In a recent poll of fifty London clergy, 72% had not taken any holiday since lockdown. This is a much higher percentage than in some other dioceses which have been polled. It may reflect the sense that whilst it’s still difficult or even impossible to travel for a ‘real’ holiday, it’s also harder in London to get away for the day to somewhere restful and refreshing. People are probably therefore saving their holiday for a time when they can more easily get away.
The difficulty, however, is that with existing travel plans cancelled, perhaps a surge of people making new plans as quarantines are lifted, and continuing uncertainty about how the next phase will look and how long it will last, the time when it’s possible to get away might not come very soon at all.
Drawing on her experience with the Tragedy and Congregations project, the Revd Hilary Ison has observed that after an extended period of time during which people have responded heroically to the pandemic, many are now tired, emotional and frustrated, and their energy levels severely depleted, just when they are being asked to be creative all over again in order to develop a ‘new normal’.
Finding ways to stop working and to rest now is therefore essential.
The Royal Foundation of St Katharine’s in Limehouse is offering clergy and their families the opportunity to stay at a subsidised rate for a time of rest and refreshment during the summer months of July and August. Full details and how to book can be found here.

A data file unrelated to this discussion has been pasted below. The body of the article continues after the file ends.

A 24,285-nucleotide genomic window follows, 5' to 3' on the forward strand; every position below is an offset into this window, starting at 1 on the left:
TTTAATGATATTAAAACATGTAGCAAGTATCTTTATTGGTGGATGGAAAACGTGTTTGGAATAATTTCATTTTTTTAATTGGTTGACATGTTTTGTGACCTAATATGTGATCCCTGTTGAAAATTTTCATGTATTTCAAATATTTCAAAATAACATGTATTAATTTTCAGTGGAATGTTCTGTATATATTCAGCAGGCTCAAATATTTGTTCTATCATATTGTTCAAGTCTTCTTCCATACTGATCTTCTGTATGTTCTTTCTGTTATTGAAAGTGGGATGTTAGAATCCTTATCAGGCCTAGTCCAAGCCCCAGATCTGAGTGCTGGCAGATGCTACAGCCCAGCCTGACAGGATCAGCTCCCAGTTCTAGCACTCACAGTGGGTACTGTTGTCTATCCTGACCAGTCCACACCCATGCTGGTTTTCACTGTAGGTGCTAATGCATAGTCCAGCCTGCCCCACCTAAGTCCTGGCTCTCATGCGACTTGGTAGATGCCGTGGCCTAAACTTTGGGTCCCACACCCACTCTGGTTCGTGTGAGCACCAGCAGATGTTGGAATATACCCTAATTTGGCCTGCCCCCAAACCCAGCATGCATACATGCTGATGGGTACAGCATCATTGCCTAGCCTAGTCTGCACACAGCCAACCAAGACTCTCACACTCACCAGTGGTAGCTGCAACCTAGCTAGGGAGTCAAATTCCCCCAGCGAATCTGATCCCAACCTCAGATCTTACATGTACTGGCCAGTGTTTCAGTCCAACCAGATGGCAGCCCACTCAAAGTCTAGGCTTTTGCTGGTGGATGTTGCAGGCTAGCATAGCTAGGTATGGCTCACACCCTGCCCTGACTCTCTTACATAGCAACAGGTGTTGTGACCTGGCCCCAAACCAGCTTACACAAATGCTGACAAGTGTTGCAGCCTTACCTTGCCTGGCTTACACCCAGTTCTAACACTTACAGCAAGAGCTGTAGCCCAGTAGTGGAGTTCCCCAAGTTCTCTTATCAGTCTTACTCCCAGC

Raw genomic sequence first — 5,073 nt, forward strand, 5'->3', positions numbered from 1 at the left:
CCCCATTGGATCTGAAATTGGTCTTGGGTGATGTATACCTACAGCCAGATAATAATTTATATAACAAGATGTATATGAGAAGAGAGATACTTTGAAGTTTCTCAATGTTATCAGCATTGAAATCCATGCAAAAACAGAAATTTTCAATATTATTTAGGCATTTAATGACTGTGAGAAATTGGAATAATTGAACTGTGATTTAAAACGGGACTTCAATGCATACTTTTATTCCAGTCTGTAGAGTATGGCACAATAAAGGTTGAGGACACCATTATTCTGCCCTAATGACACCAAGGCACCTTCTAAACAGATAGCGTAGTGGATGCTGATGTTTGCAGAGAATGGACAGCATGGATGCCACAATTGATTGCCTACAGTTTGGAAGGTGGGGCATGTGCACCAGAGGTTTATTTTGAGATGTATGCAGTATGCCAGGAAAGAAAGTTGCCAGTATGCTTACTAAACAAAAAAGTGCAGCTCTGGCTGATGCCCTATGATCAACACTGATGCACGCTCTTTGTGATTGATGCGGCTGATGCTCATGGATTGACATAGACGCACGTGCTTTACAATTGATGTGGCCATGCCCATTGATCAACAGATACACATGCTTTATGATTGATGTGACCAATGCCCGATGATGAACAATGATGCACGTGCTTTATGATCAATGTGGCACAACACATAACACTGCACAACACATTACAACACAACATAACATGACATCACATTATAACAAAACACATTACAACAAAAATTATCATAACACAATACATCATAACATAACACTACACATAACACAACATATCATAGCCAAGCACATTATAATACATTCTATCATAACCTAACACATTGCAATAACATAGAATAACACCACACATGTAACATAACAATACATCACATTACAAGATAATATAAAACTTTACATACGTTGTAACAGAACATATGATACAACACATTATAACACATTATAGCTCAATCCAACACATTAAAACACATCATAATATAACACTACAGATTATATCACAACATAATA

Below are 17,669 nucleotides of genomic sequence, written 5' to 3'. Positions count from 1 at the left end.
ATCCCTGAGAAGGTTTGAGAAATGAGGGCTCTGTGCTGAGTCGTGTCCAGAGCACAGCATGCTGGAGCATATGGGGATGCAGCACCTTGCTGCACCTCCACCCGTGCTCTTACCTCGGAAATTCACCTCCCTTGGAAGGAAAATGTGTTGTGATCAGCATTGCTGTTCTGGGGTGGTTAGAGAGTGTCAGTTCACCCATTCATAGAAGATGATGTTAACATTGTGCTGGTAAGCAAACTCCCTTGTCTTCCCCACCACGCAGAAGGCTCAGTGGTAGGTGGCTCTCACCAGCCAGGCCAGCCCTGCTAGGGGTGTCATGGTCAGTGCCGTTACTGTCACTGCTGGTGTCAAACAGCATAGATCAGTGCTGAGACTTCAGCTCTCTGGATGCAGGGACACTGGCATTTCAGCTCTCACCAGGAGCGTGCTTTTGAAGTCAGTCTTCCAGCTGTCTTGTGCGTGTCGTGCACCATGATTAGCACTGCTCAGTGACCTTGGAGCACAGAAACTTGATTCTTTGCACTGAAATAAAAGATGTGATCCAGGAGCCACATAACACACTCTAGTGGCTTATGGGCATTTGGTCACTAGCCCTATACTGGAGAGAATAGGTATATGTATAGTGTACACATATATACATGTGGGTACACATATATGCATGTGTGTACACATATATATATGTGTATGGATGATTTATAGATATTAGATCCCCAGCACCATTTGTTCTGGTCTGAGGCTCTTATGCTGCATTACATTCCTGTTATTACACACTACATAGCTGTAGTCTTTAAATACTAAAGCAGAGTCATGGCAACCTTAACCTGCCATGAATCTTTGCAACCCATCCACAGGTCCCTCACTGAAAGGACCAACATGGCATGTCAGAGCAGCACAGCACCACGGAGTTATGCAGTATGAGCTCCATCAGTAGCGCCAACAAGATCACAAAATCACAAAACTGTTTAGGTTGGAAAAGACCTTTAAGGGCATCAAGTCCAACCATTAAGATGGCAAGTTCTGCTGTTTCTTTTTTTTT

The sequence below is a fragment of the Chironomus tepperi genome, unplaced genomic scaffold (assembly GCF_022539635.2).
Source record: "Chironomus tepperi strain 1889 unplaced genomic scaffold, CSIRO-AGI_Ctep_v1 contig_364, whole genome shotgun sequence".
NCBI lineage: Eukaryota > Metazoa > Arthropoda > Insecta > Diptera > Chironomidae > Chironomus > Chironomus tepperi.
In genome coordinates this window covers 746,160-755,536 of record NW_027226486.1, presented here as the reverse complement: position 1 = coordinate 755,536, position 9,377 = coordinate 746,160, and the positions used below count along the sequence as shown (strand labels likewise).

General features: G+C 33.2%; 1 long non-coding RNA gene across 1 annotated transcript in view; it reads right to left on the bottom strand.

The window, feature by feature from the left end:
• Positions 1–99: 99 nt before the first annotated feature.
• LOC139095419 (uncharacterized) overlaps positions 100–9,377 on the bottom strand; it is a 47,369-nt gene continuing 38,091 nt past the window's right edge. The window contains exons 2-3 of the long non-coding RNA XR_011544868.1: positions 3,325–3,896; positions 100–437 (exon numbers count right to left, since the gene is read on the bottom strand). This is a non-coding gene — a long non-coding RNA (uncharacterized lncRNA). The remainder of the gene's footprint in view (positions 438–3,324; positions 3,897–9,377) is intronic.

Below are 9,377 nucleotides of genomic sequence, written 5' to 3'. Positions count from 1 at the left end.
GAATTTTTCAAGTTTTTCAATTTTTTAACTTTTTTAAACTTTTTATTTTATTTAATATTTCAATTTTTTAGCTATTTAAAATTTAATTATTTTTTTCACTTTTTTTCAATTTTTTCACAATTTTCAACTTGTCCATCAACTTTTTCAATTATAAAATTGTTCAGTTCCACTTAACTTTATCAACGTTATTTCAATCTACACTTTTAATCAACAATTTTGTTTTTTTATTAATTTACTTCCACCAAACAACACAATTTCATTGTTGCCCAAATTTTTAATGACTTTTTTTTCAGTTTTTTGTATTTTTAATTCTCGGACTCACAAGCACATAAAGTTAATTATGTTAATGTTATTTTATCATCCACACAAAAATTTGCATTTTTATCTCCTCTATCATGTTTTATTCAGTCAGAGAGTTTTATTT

In a recent webinar with James Lawrence from CPAS the following resource was signposted: ‘Getting the Most out of a Holiday in Lockdown’, with contributions from people in many different configurations of household. James also pointed to the following examples of how people have found new ways to take a break:
‘We were due to go to Italy so have designated our time to have only Italian food, watch ‘Italian’ films (that includes the Godfather and the Italian Job!) and I’m learning Italian using an app.’
‘We invested money we would usually have spent away on buying a BIG Lego kit that we then spent time making as a family (doing a bag each).’
‘We set up our caravan and had a few nights on holiday in the garden’;
‘We’re re-planning our summer holiday at home … We’ve gone to Cornwall the past few years and were due to go back again. We’re thinking about what food to get in (pasties, scones, ice cream), we’re planning to set up the paddling pool and get some sand for a beach. It won’t be the same, but hopefully it will be a break and we’re having fun thinking about it creatively!’
In the past, some of our parishes have been creative in transforming their church buildings into a beach destination or rainforest environment and providing a ‘holiday’ for those from their community who cannot go on holiday in the conventional sense. Perhaps there is inspiration to be found there!
However we do it, at a time when a high percentage of clergy are reporting their predominant feeling as exhaustion, it is essential that we find ways to take a break.